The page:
Adding insult to injury, even though the Act under Section 4(2) stipulates that a person recognized as trans shall have the right to self-perceived gender identity, the same is not reflected anywhere else in the entire Act, especially with regards to the certification process. The NALSA judgment had expounded that the self-perceived gender of a person lies at the core of the fundamental right to dignity enshrined under Article 21 of the constitution. In contrast to the landmark judgment, the Act under Section 6, puts the identification process under the state’s scrutiny which results in the eclipsing of the very notion of self-identification and encroaches upon the community’s right to dignity by subjecting them to such scrutiny.

The act also overlooks the gravity of offences that are committed against Transgender people by meting out punishments that are not stringent enough or remaining silent on the punishment front altogether. A transgender female who is subjected to sexual abuse or rape is not placed on an equal footing as a cis-gender woman under the Indian Penal Code. Under Section 18(d), sexual abuse against trans-persons is punishable for a measly six months to two years - while for cis-gender women, under Section 376 of the IPC, the same punishment is ten years to life imprisonment. In summary, the Act is marked by inadequate penal provisions for discrimination and sexual offences and discards the welfare State’s responsibilities to treat the inalienable rights of trans-persons as charity. The act in its entirety attempts to restrict and control the rights of trans-people rather than uplift and protect them. One such instance is when the act under Section 12(3), impels the trans-individuals to live in a rehabilitation centre if the immediate family is unable to take care of such individuals. This again, is a controlling provision that denies the trans-people their right to live by choice in an alternate setting, preferably within trans-community arrangements. This provision reaffirms the very patriarchal and hetero-normative structure of families that exist in the Indian Society by taking away and interfering with the individuals’ decisional autonomy. The same was expounded in the case of Justice K.S.Puttaswamy (Retd) v. Union of India, where the bench recognized sexual autonomy as an inherent choice protected under the guises of the right to privacy. The NALSA Judgment had recognized that the third gender must also be given legal recognition under civil laws, more particularly, the right to marriage, adoption, and inheritance. The Act, however, sidelines and fails to address many of these issues. The red tape that is being used to bureaucratize the transgender body speaks to the utter disconnect between the drafting body of the TPRA and the actual lived experience of the community.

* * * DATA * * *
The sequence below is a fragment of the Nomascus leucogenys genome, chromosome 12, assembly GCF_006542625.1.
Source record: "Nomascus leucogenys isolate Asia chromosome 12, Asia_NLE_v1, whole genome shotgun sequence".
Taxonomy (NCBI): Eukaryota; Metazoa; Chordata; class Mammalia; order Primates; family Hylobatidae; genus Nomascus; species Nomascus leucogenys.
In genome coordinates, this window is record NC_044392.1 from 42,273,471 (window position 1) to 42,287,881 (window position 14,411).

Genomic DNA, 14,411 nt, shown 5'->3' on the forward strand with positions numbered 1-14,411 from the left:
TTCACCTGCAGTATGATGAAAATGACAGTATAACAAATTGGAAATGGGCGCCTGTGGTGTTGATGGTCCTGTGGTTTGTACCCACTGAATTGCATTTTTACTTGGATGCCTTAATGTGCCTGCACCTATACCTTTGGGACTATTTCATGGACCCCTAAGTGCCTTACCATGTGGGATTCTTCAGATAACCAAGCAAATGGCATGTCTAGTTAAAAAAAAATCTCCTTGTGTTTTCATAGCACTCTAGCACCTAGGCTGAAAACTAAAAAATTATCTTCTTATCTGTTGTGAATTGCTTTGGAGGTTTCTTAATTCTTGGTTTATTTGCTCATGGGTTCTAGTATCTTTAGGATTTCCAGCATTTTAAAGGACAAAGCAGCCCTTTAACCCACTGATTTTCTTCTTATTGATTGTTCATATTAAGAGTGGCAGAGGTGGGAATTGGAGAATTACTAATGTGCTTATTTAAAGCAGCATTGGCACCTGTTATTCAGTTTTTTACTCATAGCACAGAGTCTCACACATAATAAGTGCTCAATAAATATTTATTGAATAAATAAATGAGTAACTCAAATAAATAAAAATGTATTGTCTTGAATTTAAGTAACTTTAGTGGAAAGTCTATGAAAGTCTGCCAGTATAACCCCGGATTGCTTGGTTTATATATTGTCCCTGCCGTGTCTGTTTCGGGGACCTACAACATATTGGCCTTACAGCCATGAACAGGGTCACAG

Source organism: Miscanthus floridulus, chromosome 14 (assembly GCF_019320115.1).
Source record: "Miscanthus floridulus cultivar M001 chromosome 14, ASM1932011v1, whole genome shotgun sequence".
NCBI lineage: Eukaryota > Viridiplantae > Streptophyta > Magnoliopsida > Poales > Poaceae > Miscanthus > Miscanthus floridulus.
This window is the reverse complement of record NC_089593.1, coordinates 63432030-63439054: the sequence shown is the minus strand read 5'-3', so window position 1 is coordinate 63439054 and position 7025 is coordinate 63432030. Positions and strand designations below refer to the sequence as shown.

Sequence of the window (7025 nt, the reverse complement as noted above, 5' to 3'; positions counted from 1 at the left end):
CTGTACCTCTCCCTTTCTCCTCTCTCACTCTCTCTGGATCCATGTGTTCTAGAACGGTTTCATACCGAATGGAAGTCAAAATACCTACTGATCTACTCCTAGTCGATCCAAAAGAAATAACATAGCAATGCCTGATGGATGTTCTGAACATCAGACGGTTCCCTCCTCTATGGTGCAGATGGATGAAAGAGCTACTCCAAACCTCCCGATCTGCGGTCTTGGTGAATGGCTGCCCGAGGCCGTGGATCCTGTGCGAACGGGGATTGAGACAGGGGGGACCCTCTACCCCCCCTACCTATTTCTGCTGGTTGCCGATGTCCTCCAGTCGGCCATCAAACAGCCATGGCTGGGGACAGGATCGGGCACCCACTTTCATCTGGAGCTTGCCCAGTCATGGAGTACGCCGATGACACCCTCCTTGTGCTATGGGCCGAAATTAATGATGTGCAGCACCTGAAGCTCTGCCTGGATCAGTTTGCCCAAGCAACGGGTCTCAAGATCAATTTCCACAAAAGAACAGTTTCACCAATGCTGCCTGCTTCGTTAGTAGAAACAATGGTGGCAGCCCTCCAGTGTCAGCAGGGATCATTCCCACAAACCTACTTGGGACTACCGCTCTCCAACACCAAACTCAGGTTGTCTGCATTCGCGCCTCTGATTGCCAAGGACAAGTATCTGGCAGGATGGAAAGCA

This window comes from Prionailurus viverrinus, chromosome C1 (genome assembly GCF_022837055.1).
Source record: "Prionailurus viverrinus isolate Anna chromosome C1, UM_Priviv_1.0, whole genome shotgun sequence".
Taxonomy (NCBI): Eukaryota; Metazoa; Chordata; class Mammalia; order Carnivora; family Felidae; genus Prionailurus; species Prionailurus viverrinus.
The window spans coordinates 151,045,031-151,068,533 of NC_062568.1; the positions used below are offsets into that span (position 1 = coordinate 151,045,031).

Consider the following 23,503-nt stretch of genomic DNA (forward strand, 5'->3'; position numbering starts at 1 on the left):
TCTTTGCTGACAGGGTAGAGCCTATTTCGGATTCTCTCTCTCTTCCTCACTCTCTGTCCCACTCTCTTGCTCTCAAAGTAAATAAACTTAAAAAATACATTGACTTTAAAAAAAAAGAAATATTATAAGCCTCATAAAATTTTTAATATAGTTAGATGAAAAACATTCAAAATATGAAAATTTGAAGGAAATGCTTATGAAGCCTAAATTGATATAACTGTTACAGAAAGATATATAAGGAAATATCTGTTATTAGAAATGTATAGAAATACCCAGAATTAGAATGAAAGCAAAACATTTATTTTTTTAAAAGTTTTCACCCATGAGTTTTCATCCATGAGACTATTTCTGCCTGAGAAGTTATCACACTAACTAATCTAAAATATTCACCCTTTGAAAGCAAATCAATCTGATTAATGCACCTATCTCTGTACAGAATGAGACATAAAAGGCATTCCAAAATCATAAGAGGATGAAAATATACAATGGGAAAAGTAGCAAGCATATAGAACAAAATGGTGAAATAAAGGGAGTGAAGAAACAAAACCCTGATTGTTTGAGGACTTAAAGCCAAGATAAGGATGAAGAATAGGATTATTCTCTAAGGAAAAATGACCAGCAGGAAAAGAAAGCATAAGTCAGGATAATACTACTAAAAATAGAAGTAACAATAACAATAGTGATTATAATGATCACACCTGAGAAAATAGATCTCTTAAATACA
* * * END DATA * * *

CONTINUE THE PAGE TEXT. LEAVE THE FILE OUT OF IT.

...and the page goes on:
Transgender (Protection of Rights) Rules, 2020